In June 1941 – during the first week of the Nazi invasion in the Soviet Union – the quiet cornfields and towns of Western Ukraine were awakened by the clanking of steel and thunder of explosions; this was the greatest tank battle of the Second World War. About 3,000 tanks from the Red Army Kiev Special Military District clashed with about 800 German tanks of Heeresgruppe South. Why did the numerically superior Soviets fail? Hundreds of heavy KV-1 and KV-2 tanks, the five-turret giant T-35 and famous T-34 failed to stop the Germans. Based on recently available archival sources, A. Isaev describes the battle from a new point of view: that in fact it’s not the tanks, but armoured units, which win or lose battles. The Germans during the Blitzkrieg era had superior T&OE for their tank forces. The German Panzer Division could defeat their opponents not by using tanks, but by using artillery, which included heavy artillery, motorised infantry and engineers. The Red Army’s armoured unit – the Mechanised Corps – had a lot of teething troubles, as all of them lacked accompanying infantry and artillery. In 1941 the Soviet Armoured Forces had to learn the difficult science – and mostly ‘art’ – of combined warfare. Isaev traces the role of these factors in a huge battle around the small Ukrainian town of Dubno. Popular myths about impregnable KV and T-34 tanks are laid to rest. In reality, the Germans in 1941 had the necessary tools to combat them. The author also defines the real achievements on the Soviet side: the Blitzkrieg in the Ukraine had been slowed down. For the Soviet Union, the military situation in June 1941 was much worse than it was for France and Britain during the Western Campaign in 1940. The Red Army wasn’t ready to fight as a whole and the border district’s armies lacked infantry units, as they were just arriving from the internal regions of the USSR. In this case, the Red Army tanks became the ‘Iron Shield’ of the Soviet Union; they even operated as fire brigades. In many cases, the German infantry – not tanks – became the main enemy of Soviet armoured units in the Dubno battle. Poorly organised, but fierce, tank-based counterattacks slowed down the German infantry – and while the Soviet tanks lost the battle, they won the war.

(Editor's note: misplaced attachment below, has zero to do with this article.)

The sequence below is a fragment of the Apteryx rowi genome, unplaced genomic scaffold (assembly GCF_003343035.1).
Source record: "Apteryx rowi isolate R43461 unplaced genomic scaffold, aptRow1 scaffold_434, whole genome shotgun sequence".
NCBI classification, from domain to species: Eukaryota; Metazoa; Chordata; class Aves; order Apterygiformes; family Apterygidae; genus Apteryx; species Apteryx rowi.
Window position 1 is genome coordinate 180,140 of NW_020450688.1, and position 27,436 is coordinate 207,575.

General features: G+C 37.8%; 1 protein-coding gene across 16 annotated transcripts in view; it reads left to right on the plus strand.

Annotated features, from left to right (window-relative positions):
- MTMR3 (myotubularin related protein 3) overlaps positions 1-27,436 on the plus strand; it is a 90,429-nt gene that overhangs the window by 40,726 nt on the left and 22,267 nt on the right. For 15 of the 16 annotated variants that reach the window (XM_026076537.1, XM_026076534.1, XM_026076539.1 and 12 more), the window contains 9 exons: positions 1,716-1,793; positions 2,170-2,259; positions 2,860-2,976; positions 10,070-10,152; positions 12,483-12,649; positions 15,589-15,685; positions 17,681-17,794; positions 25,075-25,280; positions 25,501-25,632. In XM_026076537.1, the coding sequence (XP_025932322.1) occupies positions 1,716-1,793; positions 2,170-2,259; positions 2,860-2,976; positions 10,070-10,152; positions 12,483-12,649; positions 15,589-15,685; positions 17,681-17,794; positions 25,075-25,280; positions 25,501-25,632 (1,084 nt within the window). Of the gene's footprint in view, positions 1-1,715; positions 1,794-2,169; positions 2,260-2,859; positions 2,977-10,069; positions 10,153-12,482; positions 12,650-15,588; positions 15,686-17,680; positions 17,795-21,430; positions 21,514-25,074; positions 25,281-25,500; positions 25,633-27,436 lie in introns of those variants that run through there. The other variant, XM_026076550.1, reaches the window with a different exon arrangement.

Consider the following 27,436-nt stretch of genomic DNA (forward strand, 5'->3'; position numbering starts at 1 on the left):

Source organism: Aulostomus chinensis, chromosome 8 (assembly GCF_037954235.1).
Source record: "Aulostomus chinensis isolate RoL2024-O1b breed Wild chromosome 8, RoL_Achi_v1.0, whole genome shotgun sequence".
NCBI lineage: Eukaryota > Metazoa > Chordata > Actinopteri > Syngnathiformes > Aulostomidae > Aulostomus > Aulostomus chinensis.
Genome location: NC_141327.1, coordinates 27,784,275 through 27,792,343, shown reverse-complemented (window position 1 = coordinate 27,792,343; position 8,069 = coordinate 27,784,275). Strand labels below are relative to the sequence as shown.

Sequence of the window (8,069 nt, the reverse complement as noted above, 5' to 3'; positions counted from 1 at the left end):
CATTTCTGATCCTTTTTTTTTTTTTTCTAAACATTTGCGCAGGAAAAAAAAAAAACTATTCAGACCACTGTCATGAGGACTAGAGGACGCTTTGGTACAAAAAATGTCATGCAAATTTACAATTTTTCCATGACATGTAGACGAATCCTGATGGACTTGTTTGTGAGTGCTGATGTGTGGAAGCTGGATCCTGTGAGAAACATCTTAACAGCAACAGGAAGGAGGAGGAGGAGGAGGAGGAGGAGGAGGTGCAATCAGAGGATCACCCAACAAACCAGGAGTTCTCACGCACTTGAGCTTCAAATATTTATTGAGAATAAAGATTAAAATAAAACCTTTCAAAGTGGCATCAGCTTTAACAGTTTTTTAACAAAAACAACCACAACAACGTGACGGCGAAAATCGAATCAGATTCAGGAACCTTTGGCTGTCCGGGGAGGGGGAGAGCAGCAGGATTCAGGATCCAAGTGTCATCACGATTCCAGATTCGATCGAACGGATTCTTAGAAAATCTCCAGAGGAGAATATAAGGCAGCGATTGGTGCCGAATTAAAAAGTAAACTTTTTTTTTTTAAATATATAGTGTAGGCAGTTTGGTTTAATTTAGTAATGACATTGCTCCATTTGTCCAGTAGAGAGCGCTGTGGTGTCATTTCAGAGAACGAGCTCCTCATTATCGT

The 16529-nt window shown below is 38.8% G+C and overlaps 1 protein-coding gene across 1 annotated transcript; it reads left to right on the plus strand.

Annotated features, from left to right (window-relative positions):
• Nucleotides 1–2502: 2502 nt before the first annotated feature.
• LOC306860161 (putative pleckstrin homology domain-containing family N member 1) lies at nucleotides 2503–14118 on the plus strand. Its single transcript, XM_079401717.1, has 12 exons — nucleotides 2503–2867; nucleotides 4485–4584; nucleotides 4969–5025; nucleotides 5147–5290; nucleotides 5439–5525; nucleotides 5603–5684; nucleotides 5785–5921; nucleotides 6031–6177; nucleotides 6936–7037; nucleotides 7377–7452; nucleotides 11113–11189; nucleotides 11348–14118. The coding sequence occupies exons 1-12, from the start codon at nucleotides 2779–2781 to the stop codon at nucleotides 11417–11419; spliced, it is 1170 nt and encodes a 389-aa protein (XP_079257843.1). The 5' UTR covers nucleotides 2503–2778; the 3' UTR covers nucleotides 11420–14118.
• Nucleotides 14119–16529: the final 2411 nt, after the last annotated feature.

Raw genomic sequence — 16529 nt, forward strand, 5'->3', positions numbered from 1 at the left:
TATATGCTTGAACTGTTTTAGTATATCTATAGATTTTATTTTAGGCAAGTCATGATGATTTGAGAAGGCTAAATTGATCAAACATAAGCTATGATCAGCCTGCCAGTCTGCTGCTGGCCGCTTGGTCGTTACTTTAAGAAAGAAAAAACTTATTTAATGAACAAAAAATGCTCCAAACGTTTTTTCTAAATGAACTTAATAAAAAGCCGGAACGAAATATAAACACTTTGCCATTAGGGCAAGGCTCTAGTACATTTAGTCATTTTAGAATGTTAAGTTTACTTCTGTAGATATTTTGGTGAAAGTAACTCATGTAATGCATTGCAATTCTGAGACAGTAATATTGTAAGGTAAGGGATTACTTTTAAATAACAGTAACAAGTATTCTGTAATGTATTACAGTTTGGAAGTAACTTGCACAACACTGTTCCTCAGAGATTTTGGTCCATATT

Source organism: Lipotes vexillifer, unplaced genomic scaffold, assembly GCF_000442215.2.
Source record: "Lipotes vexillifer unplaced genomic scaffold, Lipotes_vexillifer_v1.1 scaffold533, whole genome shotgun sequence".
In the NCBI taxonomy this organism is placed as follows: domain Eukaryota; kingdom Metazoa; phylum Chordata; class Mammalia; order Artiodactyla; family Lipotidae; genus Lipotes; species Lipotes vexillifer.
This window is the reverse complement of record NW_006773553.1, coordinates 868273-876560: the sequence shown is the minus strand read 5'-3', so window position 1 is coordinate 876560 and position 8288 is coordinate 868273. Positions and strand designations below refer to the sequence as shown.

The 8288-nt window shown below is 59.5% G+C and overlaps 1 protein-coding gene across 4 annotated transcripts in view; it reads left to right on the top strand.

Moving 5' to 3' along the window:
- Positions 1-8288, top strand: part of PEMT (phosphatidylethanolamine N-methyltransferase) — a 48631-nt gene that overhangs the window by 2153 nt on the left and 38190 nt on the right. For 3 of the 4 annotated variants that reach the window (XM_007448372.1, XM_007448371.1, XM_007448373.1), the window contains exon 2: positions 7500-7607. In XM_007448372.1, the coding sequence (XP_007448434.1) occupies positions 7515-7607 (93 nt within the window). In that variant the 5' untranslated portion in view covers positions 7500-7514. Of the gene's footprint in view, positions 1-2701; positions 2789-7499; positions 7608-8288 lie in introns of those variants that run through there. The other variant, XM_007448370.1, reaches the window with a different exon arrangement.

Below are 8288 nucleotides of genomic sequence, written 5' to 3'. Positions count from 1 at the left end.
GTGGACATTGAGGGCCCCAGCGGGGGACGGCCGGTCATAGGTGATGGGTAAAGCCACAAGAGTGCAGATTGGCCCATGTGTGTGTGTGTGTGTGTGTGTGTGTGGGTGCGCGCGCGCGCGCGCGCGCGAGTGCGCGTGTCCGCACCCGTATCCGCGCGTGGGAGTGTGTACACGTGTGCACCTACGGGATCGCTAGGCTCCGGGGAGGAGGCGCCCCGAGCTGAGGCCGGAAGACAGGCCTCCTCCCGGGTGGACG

DUBNO 1941 The Greatest Tank Battle of the Second World War
A compelling account of one of the most intense armoured engagements in the opening phase of Operation Barbarossa. Recent scholarship considers it the largest tank battle of World War II. Drawing on Soviet sources and written from a Russian perspective it makes a good counterpoint to the German accounts and yet does not shy away from the shortcomings of the Soviet forces. Panzer Group 1 took a severe battering in the battles around Dubno, losing many of its tanks. The Soviet forces took severe casualties, rendering most of its forces non-operational. This defensive success enabled the Germans to continue their offensive, even if it had been delayed substantially by the tenacity of the Soviet counterattack.
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